Although the KatzSmith partners push for a collaborative workplace and are more than willing to pitch in with dialogue rewrites or even help construct a set, both are adamant about giving credit where it’s due.

“(‘It’) has one director,” Katzenberg says. “I’m a director as well, but I’m on this movie to service Andy and to be his producer.” Both producers echoed their intent to protect Muschietti’s vision and remain helpful where they could.

“A lot of the time,” Grahame-Smith says, “we would set something up, and Andy would come in and go, ‘No.’”

“It” standout Finn Wolfhard — known for his improvisational, scene-stealing cuss-outs as Losers Club member Richie Tozier — can attest to the on-set atmosphere described by the producers.

“That’s why the improv worked out so well,” Wolf-hard says over the phone, “because Seth and David were helping out, too. We’d see a line that didn’t really work … and we’d use this little writers room and brainstorm what we could say. They keep you on your toes. They’re comedy writers and directors at the same time, so they get it.”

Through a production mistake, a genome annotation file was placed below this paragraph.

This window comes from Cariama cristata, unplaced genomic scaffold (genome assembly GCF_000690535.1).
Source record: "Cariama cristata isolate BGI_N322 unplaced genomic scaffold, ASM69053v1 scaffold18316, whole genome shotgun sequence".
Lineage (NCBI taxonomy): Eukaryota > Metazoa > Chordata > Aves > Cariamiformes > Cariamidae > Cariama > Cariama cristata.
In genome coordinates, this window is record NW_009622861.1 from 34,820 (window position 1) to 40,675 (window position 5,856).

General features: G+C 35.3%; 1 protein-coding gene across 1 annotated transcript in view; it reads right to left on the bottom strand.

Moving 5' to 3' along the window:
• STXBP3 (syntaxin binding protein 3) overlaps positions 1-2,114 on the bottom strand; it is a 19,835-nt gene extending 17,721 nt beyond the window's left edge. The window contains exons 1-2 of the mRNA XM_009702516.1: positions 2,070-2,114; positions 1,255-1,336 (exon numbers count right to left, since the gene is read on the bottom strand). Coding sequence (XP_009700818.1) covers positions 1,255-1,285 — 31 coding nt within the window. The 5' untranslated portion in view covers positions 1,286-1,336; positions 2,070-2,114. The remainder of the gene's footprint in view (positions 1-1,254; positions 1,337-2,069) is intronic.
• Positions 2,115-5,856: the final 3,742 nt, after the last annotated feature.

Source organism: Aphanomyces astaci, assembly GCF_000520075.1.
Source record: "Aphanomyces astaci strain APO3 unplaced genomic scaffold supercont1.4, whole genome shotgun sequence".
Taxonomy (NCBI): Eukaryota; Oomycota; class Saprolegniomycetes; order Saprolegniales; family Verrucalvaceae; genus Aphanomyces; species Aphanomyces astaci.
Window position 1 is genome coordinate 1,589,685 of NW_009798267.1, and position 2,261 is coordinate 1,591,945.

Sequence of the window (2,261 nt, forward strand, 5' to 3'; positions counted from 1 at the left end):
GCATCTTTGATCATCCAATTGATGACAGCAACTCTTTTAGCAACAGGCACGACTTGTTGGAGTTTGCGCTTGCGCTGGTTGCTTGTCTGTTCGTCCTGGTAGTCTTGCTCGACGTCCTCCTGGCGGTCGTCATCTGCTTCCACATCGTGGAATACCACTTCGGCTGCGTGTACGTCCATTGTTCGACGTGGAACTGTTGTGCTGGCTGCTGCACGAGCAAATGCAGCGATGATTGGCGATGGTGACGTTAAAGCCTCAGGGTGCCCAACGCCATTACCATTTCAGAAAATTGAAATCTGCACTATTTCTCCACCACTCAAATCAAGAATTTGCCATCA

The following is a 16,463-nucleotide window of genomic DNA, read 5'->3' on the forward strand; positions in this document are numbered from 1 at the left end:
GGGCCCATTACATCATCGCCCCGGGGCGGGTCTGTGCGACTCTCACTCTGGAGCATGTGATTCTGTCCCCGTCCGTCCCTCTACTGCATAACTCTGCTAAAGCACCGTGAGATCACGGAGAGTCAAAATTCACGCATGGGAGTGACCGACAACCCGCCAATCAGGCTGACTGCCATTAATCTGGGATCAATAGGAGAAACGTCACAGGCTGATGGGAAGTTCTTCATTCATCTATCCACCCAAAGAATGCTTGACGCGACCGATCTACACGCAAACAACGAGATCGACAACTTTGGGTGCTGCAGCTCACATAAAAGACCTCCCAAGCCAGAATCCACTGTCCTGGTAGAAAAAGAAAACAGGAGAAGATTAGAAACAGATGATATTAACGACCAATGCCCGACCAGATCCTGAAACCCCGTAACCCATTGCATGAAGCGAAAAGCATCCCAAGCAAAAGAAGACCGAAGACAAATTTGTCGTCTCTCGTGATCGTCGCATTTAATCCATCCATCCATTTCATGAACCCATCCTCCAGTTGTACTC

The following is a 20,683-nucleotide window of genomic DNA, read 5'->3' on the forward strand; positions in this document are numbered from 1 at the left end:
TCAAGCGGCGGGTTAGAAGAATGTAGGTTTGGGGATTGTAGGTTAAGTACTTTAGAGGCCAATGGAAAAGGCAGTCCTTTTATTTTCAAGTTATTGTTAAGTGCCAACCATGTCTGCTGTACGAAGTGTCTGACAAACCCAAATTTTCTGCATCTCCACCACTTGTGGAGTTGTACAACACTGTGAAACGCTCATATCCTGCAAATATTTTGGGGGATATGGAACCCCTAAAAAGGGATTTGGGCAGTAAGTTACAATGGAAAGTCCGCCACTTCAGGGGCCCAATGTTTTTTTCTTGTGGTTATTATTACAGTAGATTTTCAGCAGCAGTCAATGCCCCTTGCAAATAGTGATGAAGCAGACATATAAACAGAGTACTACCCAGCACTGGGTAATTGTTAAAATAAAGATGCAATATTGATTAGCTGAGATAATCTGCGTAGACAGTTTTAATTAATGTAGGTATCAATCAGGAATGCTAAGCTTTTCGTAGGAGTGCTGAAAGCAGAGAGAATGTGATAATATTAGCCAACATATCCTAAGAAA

What does “It’s” success mean for the future of horror? They both hope to see the continuation of middle-budget horror movies. “Not just Stephen King adaptations,” Grahame-Smith says, “but if horror could have a little bit bigger canvas, I think you’re going to get some great movies out of it.”

Despite their desire change Hollywood’s perception of the producer, they’re not it willing to neglect the lessons from the past, including the words of Zanuck who called Grahame-Smith the day before he died.

“He said, ‘Sethie, why aren’t we doing something together? Let’s catch up. Let’s have lunch.’ Still hustling and still trying to put movies together. It was very inspiring. I keep that picture there as a reminder of that. Sometimes you can sit here and bang your head on the desk, and you look up, and there’s Dick. I love that he’s got the umbrella over his head. I look at that, and I think he’s just weathering the storm. That’s what he did. That’s what a producer does. They weather the storm.”